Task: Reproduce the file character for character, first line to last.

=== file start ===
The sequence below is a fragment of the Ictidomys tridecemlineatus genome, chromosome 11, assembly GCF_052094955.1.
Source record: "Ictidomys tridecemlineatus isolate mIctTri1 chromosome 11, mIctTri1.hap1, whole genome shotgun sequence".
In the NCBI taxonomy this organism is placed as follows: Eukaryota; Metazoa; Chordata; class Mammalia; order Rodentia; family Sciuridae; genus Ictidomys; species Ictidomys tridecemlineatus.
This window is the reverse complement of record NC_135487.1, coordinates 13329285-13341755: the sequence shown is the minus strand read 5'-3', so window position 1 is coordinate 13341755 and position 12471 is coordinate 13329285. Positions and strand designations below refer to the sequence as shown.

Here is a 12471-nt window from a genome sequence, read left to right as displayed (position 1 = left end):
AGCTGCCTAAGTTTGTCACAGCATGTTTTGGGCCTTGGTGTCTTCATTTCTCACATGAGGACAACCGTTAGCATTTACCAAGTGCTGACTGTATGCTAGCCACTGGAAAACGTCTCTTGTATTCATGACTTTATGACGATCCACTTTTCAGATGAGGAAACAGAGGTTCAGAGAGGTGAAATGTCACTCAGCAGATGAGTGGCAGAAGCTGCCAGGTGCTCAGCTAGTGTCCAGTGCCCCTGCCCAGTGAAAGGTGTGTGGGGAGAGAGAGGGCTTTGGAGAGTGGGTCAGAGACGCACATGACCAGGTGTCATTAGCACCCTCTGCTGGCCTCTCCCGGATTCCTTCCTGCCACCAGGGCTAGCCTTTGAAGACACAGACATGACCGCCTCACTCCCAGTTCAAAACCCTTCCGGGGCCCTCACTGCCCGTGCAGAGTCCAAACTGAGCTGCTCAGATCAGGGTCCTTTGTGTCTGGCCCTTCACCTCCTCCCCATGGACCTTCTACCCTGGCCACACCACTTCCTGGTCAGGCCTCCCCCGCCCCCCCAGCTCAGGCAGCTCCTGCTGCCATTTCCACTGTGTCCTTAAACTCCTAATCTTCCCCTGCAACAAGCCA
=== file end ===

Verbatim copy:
The sequence below is a fragment of the Ictidomys tridecemlineatus genome, chromosome 11, assembly GCF_052094955.1.
Source record: "Ictidomys tridecemlineatus isolate mIctTri1 chromosome 11, mIctTri1.hap1, whole genome shotgun sequence".
In the NCBI taxonomy this organism is placed as follows: Eukaryota; Metazoa; Chordata; class Mammalia; order Rodentia; family Sciuridae; genus Ictidomys; species Ictidomys tridecemlineatus.
This window is the reverse complement of record NC_135487.1, coordinates 13329285-13341755: the sequence shown is the minus strand read 5'-3', so window position 1 is coordinate 13341755 and position 12471 is coordinate 13329285. Positions and strand designations below refer to the sequence as shown.

Here is a 12471-nt window from a genome sequence, read left to right as displayed (position 1 = left end):
AGCTGCCTAAGTTTGTCACAGCATGTTTTGGGCCTTGGTGTCTTCATTTCTCACATGAGGACAACCGTTAGCATTTACCAAGTGCTGACTGTATGCTAGCCACTGGAAAACGTCTCTTGTATTCATGACTTTATGACGATCCACTTTTCAGATGAGGAAACAGAGGTTCAGAGAGGTGAAATGTCACTCAGCAGATGAGTGGCAGAAGCTGCCAGGTGCTCAGCTAGTGTCCAGTGCCCCTGCCCAGTGAAAGGTGTGTGGGGAGAGAGAGGGCTTTGGAGAGTGGGTCAGAGACGCACATGACCAGGTGTCATTAGCACCCTCTGCTGGCCTCTCCCGGATTCCTTCCTGCCACCAGGGCTAGCCTTTGAAGACACAGACATGACCGCCTCACTCCCAGTTCAAAACCCTTCCGGGGCCCTCACTGCCCGTGCAGAGTCCAAACTGAGCTGCTCAGATCAGGGTCCTTTGTGTCTGGCCCTTCACCTCCTCCCCATGGACCTTCTACCCTGGCCACACCACTTCCTGGTCAGGCCTCCCCCGCCCCCCCAGCTCAGGCAGCTCCTGCTGCCATTTCCACTGTGTCCTTAAACTCCTAATCTTCCCCTGCAACAAGCCA